That may be true, but the process of getting an image transferred to paper becomes more transparent as the number of pixels gets greater, so you'll see something more like the lens's true ability with the bigger, better, badder cameras.



Posted at 08:42 AM on Jun 05, 2006

testshootcom
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pc photo's predictions have been as accurate as the tabloids

Is it possible to have consumer 10mp p&s in the next 18 months across the board? yes, if not sooner

is it possible for p&s to break 20mp in 18 months? no

is it possible to break 20mp for pro dslrs in 18 months? probable, not likely

I ripped the Mamiya rep a new one the other day for failing to release the ZD @22mp for over 2 years now and they said the camera actually has been around for 5 in various forms, but never in mass production because the manufacturers of the sensors were backlogged pumping out high volume consumer pieces.

apple made a huge move buying up all the flash memory production that was intended for ipod like devices therefore ensuring that even if someone could make a better and cheaper product, they would never be able to out sell them because stock of memory was spoken for. similar to the sensor market.

so to recap, to break 20mp it is going to be expensive for everyone involved, and they'd have to bump the el cheapo magnifico consumer cameras as well which provide a better profit margin. they know a sub 1k dslr is not a good idea either.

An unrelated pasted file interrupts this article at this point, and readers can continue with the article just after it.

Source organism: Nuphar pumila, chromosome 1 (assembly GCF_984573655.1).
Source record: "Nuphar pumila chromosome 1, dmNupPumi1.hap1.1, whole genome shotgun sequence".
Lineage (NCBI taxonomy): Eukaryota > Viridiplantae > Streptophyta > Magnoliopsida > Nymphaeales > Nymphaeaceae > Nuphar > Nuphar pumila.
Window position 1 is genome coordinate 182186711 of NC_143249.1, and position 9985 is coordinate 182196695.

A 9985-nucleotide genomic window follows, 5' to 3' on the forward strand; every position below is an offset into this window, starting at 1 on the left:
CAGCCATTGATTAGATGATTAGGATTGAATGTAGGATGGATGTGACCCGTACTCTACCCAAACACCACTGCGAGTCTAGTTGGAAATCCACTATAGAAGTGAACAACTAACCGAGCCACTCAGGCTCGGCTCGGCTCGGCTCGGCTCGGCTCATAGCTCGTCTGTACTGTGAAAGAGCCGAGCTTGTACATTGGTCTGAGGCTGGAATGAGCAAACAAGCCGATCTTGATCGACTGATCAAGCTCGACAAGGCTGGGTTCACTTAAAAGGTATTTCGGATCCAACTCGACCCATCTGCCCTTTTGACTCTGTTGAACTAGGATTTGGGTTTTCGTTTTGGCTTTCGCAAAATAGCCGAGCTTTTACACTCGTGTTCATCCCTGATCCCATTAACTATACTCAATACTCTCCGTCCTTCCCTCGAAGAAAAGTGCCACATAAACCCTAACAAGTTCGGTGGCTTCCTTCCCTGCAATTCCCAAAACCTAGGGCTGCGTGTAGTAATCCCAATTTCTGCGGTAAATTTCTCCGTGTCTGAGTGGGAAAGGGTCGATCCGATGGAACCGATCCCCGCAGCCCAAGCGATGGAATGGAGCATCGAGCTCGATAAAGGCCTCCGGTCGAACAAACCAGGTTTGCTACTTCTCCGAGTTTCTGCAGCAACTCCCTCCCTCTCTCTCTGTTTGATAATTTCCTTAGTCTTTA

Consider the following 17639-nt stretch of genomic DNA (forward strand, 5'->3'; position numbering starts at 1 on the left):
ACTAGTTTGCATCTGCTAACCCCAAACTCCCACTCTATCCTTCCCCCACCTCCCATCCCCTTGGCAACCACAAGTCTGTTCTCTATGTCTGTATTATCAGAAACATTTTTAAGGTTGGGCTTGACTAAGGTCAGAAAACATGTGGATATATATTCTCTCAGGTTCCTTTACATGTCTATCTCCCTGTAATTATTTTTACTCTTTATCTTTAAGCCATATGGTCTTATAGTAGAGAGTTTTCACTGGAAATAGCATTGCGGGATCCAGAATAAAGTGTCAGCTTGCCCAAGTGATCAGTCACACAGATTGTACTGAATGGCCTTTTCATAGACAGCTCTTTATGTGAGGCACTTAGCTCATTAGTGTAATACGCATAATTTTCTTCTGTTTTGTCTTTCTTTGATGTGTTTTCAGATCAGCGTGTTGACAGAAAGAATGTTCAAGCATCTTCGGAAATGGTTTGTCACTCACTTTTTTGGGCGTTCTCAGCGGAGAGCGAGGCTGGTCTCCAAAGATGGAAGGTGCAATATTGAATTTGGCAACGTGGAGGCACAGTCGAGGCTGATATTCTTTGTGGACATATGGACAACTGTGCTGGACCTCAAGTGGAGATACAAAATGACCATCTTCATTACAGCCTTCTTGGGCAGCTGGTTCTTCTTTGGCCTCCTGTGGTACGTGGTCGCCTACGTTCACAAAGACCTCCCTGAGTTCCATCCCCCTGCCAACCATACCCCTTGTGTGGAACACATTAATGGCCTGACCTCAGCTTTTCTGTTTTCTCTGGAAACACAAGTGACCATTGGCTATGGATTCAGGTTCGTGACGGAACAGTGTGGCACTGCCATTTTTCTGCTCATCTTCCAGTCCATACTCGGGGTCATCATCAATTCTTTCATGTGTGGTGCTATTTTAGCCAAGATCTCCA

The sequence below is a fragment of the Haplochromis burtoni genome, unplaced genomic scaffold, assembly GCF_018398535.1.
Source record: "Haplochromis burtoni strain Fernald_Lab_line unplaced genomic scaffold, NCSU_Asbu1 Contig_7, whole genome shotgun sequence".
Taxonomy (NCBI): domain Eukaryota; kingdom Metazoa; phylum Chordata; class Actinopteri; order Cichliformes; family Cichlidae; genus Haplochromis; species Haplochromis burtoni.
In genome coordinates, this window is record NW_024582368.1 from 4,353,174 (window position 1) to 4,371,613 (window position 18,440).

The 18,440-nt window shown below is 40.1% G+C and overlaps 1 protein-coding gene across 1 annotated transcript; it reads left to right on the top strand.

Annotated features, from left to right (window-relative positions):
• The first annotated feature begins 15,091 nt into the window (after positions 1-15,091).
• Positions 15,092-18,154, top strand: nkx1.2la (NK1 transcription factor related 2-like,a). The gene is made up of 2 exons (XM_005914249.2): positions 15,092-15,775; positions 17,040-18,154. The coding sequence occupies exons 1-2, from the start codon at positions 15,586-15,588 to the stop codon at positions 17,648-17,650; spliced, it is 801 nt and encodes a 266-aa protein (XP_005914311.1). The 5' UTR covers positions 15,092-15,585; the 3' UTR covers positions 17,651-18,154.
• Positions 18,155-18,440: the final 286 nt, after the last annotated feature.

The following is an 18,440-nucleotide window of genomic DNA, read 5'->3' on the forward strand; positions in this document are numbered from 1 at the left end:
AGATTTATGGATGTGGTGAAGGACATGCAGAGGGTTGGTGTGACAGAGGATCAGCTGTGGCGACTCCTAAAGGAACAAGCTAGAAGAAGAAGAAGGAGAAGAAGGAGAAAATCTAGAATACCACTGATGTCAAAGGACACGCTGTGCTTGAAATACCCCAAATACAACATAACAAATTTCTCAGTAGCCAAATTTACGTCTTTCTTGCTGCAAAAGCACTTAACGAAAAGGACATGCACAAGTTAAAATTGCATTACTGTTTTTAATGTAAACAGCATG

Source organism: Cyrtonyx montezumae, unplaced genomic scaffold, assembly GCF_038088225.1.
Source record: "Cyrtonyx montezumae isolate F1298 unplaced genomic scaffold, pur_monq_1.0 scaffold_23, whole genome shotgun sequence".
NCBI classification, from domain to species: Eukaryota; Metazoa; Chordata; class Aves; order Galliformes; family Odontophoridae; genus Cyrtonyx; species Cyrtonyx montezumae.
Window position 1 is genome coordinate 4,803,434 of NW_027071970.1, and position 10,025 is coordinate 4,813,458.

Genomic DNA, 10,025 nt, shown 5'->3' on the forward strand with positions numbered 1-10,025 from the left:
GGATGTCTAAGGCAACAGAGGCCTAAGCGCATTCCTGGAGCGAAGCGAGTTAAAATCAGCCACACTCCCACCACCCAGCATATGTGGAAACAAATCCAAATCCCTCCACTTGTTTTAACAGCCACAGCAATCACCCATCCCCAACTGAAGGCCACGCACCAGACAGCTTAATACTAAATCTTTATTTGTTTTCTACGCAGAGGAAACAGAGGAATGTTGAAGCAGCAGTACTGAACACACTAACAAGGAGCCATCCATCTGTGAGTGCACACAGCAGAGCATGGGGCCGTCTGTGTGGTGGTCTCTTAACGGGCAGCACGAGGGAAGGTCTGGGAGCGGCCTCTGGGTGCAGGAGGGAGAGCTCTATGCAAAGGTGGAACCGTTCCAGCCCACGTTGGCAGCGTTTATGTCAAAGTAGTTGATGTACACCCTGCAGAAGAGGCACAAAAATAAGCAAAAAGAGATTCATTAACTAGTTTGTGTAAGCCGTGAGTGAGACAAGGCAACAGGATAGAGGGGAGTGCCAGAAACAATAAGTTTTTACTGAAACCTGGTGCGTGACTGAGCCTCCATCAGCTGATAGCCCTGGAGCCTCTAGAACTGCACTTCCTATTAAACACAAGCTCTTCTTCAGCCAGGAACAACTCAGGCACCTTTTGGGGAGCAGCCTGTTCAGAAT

Posted at 06:14 AM on Jun 06, 2006

McGowanPhoto
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Uh, Tim... There are already several sub-$1k dslrs on the market. All are doing quite nicely.



Posted at 03:44 PM on Jun 06, 2006

testshootcom
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mcg I know, I just bought a $950 one for my new girlfriend to use up at brooks institute, but build quality is suspect.
selling well is not performing well. what i meant to say was not practical instead of probable. go to any canon or nikon repair facility, and they have so many of these cheap cams that many are rethinking their manufacturing processes. my incomplete thought on that post, i get distracted easily in this unbearable heat.